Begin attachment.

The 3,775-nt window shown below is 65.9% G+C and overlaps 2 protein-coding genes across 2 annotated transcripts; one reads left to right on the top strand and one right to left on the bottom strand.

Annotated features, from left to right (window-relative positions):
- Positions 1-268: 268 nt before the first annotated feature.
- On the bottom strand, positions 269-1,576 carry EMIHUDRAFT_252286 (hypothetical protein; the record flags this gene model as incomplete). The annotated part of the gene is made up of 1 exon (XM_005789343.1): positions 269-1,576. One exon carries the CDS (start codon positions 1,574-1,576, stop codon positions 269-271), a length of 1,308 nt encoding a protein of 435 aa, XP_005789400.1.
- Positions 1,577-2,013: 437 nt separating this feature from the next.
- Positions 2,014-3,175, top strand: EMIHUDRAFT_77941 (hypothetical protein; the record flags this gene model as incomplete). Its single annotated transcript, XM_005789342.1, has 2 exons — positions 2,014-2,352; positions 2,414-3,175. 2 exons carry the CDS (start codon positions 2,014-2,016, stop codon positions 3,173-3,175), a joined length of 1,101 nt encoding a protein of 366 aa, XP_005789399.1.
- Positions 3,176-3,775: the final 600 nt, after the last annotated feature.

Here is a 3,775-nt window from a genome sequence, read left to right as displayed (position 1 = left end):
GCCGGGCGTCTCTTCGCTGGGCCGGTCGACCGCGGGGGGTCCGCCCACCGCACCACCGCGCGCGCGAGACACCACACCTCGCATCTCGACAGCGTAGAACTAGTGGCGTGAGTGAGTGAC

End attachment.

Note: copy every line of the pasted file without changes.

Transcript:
The 3,775-nt window shown below is 65.9% G+C and overlaps 2 protein-coding genes across 2 annotated transcripts; one reads left to right on the top strand and one right to left on the bottom strand.

Annotated features, from left to right (window-relative positions):
- Positions 1-268: 268 nt before the first annotated feature.
- On the bottom strand, positions 269-1,576 carry EMIHUDRAFT_252286 (hypothetical protein; the record flags this gene model as incomplete). The annotated part of the gene is made up of 1 exon (XM_005789343.1): positions 269-1,576. One exon carries the CDS (start codon positions 1,574-1,576, stop codon positions 269-271), a length of 1,308 nt encoding a protein of 435 aa, XP_005789400.1.
- Positions 1,577-2,013: 437 nt separating this feature from the next.
- Positions 2,014-3,175, top strand: EMIHUDRAFT_77941 (hypothetical protein; the record flags this gene model as incomplete). Its single annotated transcript, XM_005789342.1, has 2 exons — positions 2,014-2,352; positions 2,414-3,175. 2 exons carry the CDS (start codon positions 2,014-2,016, stop codon positions 3,173-3,175), a joined length of 1,101 nt encoding a protein of 366 aa, XP_005789399.1.
- Positions 3,176-3,775: the final 600 nt, after the last annotated feature.

Here is a 3,775-nt window from a genome sequence, read left to right as displayed (position 1 = left end):
GCCGGGCGTCTCTTCGCTGGGCCGGTCGACCGCGGGGGGTCCGCCCACCGCACCACCGCGCGCGCGAGACACCACACCTCGCATCTCGACAGCGTAGAACTAGTGGCGTGAGTGAGTGAC